SHE TELLS A STORY
She Tells a Story is a series of unique silver gelatin photograms made using vintage and antique women’s undergarments. The alluring images are ethereal, delicate and dream-like with delicate strength. They’re surprisingly tactile. Once framed and hung, they appear to be strikingly three dimensional, as though the actual garment is under glass. At first glance, the subjects seem simple against a stark background. But look closer and the delicate ribbons, lacy hems, firm boning, and timeless net lace offer the viewer more to discover.
The first piece I made in the series is “Full Slip.” It was the cigarette burn on the right thigh that caught my attention when I was browsing in the thrift store. Who wore the slip? What was her story? When I’m working on a photogram, I try to visualize the person who wore the garment. I generally don’t see faces, but rather fleeting images of torsos and limbs against various backdrops; simple or elaborate, seductive or domestic; light or dark.
In truth though, the garment and the light do the important work in the darkroom. They tell the story while I simply move things around. I often spend fifteen or twenty minutes repositioning a garment on the paper, adjusting and repeating as necessary. If I’m printing on the counter, I’ll climb up as high as I can to get a birds eye view. If I’m printing on the floor I’ll crawl and walk around. While it might be easier if I had more light to see what I’m doing, that would also take a lot of the fun out of it. Anticipation has always been one of my favorite things about the darkroom.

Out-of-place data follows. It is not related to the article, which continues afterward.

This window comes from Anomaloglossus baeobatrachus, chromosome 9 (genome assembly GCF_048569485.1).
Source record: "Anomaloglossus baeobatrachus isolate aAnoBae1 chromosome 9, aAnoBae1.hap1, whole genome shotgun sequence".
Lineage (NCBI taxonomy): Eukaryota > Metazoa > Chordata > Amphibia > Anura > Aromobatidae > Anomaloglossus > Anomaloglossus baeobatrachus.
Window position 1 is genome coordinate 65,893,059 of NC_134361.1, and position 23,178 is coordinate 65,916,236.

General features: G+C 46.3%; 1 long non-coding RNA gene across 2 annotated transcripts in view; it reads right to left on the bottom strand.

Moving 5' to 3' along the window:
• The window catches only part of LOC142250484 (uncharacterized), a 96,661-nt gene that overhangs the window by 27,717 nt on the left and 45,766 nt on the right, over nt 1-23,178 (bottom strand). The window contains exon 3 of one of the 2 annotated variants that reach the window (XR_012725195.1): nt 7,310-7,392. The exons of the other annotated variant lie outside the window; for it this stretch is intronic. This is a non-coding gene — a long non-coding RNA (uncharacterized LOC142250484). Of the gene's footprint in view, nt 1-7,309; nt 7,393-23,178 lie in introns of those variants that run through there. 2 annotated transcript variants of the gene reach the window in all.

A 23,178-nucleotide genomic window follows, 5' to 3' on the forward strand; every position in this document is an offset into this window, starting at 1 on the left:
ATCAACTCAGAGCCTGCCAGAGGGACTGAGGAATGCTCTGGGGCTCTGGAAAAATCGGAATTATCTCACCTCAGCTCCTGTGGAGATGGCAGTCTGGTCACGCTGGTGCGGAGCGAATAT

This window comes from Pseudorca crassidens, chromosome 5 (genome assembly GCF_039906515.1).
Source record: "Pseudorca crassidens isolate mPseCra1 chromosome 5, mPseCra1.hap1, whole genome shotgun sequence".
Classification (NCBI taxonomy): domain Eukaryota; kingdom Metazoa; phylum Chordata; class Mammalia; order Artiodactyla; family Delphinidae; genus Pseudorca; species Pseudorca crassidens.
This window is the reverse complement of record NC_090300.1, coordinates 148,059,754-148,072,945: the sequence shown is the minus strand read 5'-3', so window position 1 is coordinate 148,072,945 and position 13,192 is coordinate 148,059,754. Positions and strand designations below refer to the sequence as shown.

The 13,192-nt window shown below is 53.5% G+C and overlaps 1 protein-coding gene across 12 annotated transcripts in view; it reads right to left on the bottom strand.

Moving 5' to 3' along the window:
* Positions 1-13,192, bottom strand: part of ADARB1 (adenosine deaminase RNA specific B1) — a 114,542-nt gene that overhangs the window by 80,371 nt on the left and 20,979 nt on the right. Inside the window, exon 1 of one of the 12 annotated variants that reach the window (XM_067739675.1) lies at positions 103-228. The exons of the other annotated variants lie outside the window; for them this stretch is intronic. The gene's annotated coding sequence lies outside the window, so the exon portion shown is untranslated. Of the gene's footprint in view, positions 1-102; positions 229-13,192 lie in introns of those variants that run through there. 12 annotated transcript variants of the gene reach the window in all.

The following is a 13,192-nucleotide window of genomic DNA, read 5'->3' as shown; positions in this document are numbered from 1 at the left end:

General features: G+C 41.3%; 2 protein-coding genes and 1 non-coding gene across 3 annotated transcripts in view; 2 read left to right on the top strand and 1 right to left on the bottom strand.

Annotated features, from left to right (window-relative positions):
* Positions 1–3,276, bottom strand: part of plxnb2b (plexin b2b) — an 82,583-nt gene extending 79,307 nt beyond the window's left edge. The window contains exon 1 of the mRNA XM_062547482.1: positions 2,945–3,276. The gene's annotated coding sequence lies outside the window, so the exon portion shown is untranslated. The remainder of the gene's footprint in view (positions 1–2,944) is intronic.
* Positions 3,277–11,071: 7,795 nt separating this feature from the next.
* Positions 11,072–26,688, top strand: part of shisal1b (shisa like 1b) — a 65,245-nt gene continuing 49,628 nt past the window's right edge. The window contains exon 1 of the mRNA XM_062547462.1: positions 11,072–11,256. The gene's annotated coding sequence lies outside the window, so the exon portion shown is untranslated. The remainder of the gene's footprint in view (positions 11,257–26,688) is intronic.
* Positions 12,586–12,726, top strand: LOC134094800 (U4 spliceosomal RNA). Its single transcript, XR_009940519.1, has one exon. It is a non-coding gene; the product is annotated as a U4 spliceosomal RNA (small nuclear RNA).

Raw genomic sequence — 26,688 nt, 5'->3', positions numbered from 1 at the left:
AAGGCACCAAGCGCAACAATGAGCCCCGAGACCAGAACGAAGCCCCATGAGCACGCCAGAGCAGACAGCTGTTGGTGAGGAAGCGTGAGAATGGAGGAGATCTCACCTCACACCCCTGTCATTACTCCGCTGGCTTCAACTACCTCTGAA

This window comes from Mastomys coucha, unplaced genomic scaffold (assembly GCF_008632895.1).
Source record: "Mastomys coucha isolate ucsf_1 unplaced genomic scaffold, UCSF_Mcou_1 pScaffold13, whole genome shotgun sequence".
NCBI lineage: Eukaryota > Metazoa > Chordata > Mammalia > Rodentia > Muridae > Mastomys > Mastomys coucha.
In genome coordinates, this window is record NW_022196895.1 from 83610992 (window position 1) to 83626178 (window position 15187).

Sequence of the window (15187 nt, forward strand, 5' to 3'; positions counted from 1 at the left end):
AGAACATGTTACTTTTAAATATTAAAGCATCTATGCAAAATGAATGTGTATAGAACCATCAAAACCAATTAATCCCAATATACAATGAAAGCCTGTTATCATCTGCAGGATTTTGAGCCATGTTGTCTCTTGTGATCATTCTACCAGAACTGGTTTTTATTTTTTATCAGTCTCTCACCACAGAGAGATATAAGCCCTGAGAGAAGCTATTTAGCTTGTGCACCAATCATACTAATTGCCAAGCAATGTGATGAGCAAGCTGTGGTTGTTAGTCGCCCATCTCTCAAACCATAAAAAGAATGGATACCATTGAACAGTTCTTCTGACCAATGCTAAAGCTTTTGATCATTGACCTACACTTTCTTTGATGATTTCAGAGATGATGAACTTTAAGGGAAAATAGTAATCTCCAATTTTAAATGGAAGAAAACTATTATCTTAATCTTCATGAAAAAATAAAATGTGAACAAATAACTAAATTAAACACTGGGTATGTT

The simplicity of my photograms allows the viewer to find their own story, be it politics, feminism, gender, sexuality, body-image, materialism, culture, economy, history, family or simply nostalgia. To me, they’re first and foremost, a reminder to always try to see things in a different light. They aren’t just garments. There is a story behind them.
A HUMBLE HISTORY
So often we pass glimpses of our history without really noticing. We may see the empty building with broken windows and vines crawling up the walls, but do we truly see the beauty of that space? Perhaps we see the structure itself, but we don’t see its’ simple, lovely past. My goal is to capture the energy of these places and remind us that people lived their lives in these spaces. Teachers taught, children sang, preachers preached, we loved, lost, learned, and celebrated. The doorknobs, windows, paint flakes, fixtures, and tools are clues to the humble history within our sight.
I would love for these photographs to help remind us where we came from, and who we are.
Melissa Wilgis graduated from North Carolina State University with a BA in English. She creates photograms with her “critters” ( seahorses, crabs, butterflies, dragonflies, sea whips, wildflowers, and other curiosities) as well as the antique garments she is drawn to. Her photogram compositions are simple, allowing the viewer to discover their own story within them, whether that’s politics, feminism, gender, sexuality, body-image, materialism, culture, economy, history, family, or simply nostalgia. The photograms are a reminder to see things in a different light.